Three Tips for Living Large Inside the Box
How can we all stay connected with our creative spirits during the dementia journey?
I’ve been very inspired by people who are connecting both with care partners and with those living with dementia, through artistic and creative expression. I recently read this blog by Matt Stevens, a designer and illustrator based in Charlottesville, NC. Best known for his MAX100 project, 100 interpretations of the same object (the Nike sneaker). Matt has also worked on identity and branding for clients such as Pinterest, Facebook, Evernote, Dunkin’ Donuts, and the NBA. His thoughts on creativity and repetition seem applicable to the care partner’s journey.
How Rules and Repetition Inspire Creativity
For centuries, artists have been exploring the benefits of working with constraints. Bach composed the Goldberg variations — an aria and 30 variations for a harpsichord — in 1741. Picasso created an 11-lithograph series of bull illustrations in 1945. Matt Stevens reinterpreted the same object in his MAX100 project and has serialized a number of his other works as well. Great artists and designers impose constraints to inspire their creativity.
“I noticed how often I create repetition in my work – systems for myself to operate within,” Matt says. “I asked myself: Why do I create this repetition? Why do I love series so much?”
Limitations force you to be inventive and create new paths.
With Matt’s MAX100 project, he focused on a single image — the iconic Nike sneaker — and reinterpreted it 100 times.
The rules were simple: the shoe had to be in the same position on the page (it couldn’t be turned), and it had to be fundamentally changed. It wouldn’t be enough to add patterns around it: he would iterate on the shoe itself, over and over again.
“The idea is to take something, abstract and change it and let the narrow focus of the project give you a sense of freedom as you move through it. How far could I push it? How much could I abstract it?”
For Matt, this exercise led to a successful Kickstarter that turned into a book, client work with Nike themselves, plus an art exhibition in New York. #
One of the ways I tried to learn from creative limitation was exploring new ways to answers my mom’s repetitive questions. I also experimented with new ways to bring joy and creativity to our time together in the care home. Even though Matt’s tips are targeted towards the artistic community, I find them thought provoking and hope you will too.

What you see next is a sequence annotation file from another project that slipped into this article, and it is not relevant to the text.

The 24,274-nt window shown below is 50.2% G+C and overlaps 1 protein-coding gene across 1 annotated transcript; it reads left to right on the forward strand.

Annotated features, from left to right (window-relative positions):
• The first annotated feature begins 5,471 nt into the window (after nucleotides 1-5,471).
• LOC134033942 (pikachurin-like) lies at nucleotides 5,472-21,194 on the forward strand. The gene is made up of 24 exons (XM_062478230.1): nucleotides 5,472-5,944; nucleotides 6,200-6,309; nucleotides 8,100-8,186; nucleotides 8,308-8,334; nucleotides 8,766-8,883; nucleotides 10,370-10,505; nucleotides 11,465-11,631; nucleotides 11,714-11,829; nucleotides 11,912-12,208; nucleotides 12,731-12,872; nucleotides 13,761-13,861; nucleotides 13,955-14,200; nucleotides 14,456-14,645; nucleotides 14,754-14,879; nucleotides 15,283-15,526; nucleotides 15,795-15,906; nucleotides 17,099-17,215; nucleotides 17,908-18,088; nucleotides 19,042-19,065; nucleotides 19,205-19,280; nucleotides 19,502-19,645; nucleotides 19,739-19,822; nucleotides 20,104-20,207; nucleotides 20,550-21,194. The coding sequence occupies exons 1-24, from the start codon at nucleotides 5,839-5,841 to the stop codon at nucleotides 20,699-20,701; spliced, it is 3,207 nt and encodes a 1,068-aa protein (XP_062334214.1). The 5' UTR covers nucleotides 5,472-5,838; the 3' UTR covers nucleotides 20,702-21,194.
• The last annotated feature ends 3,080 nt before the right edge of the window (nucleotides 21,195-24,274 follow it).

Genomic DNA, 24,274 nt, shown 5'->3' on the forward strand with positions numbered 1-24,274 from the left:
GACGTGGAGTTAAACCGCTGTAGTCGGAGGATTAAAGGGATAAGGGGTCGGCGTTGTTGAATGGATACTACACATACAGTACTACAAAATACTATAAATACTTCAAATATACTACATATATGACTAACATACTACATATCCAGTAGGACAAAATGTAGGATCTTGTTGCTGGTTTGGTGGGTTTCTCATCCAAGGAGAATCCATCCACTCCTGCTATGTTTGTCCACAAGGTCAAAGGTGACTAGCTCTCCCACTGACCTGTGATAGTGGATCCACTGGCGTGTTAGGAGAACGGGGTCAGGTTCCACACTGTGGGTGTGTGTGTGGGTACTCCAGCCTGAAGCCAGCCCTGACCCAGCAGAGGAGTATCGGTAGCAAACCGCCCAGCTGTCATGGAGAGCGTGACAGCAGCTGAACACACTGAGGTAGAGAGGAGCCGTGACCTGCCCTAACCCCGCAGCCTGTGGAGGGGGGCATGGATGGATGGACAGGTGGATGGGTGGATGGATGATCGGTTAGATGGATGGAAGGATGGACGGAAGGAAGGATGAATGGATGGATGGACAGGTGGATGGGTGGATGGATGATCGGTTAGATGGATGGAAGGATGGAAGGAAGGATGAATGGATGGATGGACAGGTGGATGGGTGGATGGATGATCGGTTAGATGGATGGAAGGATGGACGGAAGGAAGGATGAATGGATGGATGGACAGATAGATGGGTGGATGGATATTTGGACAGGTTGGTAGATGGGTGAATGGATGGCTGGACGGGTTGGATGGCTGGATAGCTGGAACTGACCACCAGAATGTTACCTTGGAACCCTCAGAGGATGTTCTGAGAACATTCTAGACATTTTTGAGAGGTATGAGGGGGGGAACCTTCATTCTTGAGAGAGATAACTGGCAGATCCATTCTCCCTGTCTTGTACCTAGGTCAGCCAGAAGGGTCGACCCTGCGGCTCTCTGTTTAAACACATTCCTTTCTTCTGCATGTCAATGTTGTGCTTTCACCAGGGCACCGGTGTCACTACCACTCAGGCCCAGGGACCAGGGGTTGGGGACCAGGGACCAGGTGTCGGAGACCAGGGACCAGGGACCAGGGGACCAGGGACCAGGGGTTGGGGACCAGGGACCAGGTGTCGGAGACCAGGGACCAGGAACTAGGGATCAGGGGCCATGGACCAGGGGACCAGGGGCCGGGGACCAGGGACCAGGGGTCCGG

Here are a few more ideas from Matt:
No project happens overnight. Your process for setting a project with the right limitations is important.
- Define the problem
Choose your subject and your challenge. You may be trying to understand a fellow designer’s technique. You may really just love an icon. You may want to learn a new skill. Define the problem and what you will focus on. The MAX100 project, for instance, started as a project for Matt to learn more about illustration.
- Limit your options in solving the problem
“Limited options provide clarity. And when you get stuck, sometimes the answer is not more; but it’s less.”
Impose a structure and set some rules to explore your concept. What rules will you create by? Create a baseline structure to operate within, whether that’s the medium you are trying to learn, or the logo you are trying to explore.
- Iterate, explore, learn, repeat
Don’t get stuck on the unknowns. Don’t be afraid to imitate the styles of people you admire as you go, either: these can set off their own series of explorations. Pick those apart and understand how they work. You may start to see the task in new and unexpected ways, and explore anew from there.
Remember that when you get stuck, sometimes the answer is not more, but less.
To learn more about Matt Stevens, visit
Deborah Shouse is the author of Love in the Land of Dementia: Finding Hope in the Caregiver’s Journey.
What a great and practical way to do life with or without dementia. Is this your art work in the artical? Wonderful illustration of the point…sign it, claim it!